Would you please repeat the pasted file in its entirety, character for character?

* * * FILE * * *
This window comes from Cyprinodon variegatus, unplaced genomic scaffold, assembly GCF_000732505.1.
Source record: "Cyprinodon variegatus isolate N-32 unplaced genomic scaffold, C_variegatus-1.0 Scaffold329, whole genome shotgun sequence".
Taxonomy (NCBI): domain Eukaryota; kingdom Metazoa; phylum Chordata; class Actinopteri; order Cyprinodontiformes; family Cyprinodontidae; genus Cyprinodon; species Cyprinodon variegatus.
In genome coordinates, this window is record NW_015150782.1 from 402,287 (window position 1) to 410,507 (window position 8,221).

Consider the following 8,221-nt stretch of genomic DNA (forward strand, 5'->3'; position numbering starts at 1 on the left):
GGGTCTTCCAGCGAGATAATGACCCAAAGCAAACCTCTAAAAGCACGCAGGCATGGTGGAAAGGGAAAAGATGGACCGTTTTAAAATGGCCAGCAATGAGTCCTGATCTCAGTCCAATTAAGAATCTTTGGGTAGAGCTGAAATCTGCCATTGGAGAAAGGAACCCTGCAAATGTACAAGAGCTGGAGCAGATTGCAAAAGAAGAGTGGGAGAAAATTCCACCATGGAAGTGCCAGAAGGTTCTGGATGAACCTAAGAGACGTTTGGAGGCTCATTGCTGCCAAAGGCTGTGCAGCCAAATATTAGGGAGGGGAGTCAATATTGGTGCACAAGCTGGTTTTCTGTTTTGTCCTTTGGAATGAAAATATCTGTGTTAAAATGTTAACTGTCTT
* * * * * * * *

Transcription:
This window comes from Cyprinodon variegatus, unplaced genomic scaffold, assembly GCF_000732505.1.
Source record: "Cyprinodon variegatus isolate N-32 unplaced genomic scaffold, C_variegatus-1.0 Scaffold329, whole genome shotgun sequence".
Taxonomy (NCBI): domain Eukaryota; kingdom Metazoa; phylum Chordata; class Actinopteri; order Cyprinodontiformes; family Cyprinodontidae; genus Cyprinodon; species Cyprinodon variegatus.
In genome coordinates, this window is record NW_015150782.1 from 402,287 (window position 1) to 410,507 (window position 8,221).

Consider the following 8,221-nt stretch of genomic DNA (forward strand, 5'->3'; position numbering starts at 1 on the left):
GGGTCTTCCAGCGAGATAATGACCCAAAGCAAACCTCTAAAAGCACGCAGGCATGGTGGAAAGGGAAAAGATGGACCGTTTTAAAATGGCCAGCAATGAGTCCTGATCTCAGTCCAATTAAGAATCTTTGGGTAGAGCTGAAATCTGCCATTGGAGAAAGGAACCCTGCAAATGTACAAGAGCTGGAGCAGATTGCAAAAGAAGAGTGGGAGAAAATTCCACCATGGAAGTGCCAGAAGGTTCTGGATGAACCTAAGAGACGTTTGGAGGCTCATTGCTGCCAAAGGCTGTGCAGCCAAATATTAGGGAGGGGAGTCAATATTGGTGCACAAGCTGGTTTTCTGTTTTGTCCTTTGGAATGAAAATATCTGTGTTAAAATGTTAACTGTCTT